1
views
0
recommends
+1 Recommend
1 collections
    0
    shares
      • Record: found
      • Abstract: found
      • Article: found
      Is Open Access

      Warm, not cold temperatures contributed to a Late Miocene reef decline in the Coral Sea

      research-article

      Read this article at

      Bookmark
          There is no author summary for this article yet. Authors can add summaries to their articles on ScienceOpen to make them more accessible to a non-specialist audience.

          Abstract

          Evidence shows that in the modern ocean, coral reefs are disappearing, and these losses are tied to climate change. However, research also shows that coral reefs can adapt rapidly to changing conditions leading some researchers to suggest that some reef systems will survive future climate change through adaptation. It is known that there were changes in the area covered by coral reefs in the past. Therefore, it is important to investigate the long-term response of coral reefs to environmental changes and high sea-surface temperatures (SSTs). However, because of diagenetic issues with SST proxies in neritic, metastable carbonate-rich environments, there is an incomplete and sometimes even incorrect understanding of how changes in SSTs affect carbonate reef systems. A good example is the Queensland Plateau offshore northeast Australia next to the threatened Great Barrier Reef. In the Late Miocene, between 11 and 7 Ma, a partial drowning caused the reef area on the Queensland Plateau to decline by ~ 50% leading to a Late Miocene change in platform geometry from a reef rimmed platform to a carbonate ramp. This reef decline was interpreted to be the result of SSTs at the lower limit of the modern reef growth window (20–18 °C). This article presents a new Late Miocene—ased SST record from the Coral Sea based on the TEX 86 H molecular paleothermometer, challenging this long held view. Our new record indicates warm tropical SSTs (27–32 °C) at the upper end of the modern reef growth window. We suggest that the observed temperatures potentially exceeded the optimal calcification temperatures of corals. In combination with a low aragonite supersaturation in the ocean, this could have reduced coral growth rates and ultimately lowered the aggradation potential of the reef system. These sub-optimal growth rates could have made the coral reefs more susceptible to other stressors, such as relative sea-level rise and/or changes in currents leading to reef drowning. Given that these changes affected coral reefs that were likely adapted to high temperature/low aragonite saturation conditions suggests that reefs that have adapted to non-ideal conditions may still be susceptible to future climate changes due to the interaction of multiple stressors associated with climate change.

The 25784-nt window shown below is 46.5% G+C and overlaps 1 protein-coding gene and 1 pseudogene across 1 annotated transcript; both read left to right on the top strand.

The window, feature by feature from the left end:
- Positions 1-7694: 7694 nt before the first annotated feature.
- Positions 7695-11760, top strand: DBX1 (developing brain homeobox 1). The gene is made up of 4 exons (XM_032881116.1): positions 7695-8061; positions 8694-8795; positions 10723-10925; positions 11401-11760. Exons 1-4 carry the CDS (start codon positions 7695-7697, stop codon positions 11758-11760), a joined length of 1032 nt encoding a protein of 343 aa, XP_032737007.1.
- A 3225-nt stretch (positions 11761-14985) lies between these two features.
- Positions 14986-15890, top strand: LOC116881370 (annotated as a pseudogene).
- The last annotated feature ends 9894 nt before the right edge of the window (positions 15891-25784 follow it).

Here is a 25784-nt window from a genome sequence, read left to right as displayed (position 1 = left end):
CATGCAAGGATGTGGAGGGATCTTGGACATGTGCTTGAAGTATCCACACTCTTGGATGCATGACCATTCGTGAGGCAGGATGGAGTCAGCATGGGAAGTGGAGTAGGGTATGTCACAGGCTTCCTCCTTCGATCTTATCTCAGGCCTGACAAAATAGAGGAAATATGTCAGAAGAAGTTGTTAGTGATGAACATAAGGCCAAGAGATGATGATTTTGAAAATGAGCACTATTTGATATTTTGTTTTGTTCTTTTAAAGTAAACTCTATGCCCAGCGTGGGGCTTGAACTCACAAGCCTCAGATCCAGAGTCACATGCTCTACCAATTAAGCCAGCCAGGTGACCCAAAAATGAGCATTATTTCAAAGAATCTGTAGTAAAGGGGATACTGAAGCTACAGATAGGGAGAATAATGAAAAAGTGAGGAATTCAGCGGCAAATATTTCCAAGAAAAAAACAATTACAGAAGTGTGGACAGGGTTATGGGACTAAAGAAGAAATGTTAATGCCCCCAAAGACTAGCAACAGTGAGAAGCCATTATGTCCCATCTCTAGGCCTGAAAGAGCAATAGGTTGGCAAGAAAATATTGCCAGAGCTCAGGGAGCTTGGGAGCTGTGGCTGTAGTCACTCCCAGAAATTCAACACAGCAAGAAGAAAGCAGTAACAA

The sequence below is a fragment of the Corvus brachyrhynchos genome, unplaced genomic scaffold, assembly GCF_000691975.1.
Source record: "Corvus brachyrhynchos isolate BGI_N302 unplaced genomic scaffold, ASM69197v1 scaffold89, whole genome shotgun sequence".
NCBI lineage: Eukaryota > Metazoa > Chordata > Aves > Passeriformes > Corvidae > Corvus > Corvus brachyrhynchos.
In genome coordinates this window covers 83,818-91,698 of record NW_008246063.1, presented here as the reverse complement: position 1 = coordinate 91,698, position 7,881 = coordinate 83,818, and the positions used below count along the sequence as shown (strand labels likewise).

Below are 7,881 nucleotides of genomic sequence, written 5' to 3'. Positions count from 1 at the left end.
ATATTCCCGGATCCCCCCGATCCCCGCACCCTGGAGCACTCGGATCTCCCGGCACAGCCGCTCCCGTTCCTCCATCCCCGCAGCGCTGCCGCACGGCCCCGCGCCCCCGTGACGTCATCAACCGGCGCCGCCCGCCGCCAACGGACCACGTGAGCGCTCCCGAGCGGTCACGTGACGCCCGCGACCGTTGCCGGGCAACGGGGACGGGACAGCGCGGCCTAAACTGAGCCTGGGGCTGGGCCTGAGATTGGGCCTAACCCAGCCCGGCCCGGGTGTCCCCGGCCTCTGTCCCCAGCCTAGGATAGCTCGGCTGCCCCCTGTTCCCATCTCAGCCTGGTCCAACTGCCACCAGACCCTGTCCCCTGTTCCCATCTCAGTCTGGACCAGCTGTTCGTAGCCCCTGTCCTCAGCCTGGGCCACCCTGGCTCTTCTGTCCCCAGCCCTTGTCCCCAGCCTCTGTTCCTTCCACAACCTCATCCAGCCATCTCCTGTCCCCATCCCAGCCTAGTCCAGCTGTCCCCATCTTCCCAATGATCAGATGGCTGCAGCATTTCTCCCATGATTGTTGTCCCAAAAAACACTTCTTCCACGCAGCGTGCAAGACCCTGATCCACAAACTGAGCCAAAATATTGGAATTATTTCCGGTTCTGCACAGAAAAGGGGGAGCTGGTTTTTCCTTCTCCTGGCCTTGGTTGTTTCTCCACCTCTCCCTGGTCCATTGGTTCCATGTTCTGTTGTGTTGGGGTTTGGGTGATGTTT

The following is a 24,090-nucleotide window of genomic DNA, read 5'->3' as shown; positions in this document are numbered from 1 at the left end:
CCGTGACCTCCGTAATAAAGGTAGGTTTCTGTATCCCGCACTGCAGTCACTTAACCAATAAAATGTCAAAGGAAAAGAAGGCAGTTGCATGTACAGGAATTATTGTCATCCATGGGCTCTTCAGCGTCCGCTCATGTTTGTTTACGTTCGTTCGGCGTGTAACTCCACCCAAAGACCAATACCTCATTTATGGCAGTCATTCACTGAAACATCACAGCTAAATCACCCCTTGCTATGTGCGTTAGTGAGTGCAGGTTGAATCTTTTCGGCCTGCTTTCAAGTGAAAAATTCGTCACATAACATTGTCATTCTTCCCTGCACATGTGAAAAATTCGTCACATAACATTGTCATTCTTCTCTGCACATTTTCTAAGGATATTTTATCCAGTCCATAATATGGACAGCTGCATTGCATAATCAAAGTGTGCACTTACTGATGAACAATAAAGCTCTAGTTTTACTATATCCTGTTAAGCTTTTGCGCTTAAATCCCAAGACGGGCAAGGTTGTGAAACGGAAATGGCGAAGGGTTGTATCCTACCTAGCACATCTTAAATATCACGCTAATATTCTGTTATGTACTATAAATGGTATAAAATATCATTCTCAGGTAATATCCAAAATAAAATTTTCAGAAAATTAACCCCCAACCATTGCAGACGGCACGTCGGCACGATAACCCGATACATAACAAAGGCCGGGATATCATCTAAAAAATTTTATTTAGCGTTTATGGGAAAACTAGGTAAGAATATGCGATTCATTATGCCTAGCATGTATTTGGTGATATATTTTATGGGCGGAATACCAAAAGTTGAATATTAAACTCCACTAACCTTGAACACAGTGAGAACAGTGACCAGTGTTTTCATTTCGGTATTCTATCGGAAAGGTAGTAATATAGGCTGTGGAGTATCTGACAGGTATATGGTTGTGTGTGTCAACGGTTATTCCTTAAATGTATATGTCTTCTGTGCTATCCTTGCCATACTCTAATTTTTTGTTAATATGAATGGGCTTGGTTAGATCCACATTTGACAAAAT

Related collections

          Most cited references65

          • Record: found
          • Abstract: not found
          • Article: not found

          Distributional variations in marine crenarchaeotal membrane lipids: a new tool for reconstructing ancient sea water temperatures?

            Bookmark
            • Record: found
            • Abstract: not found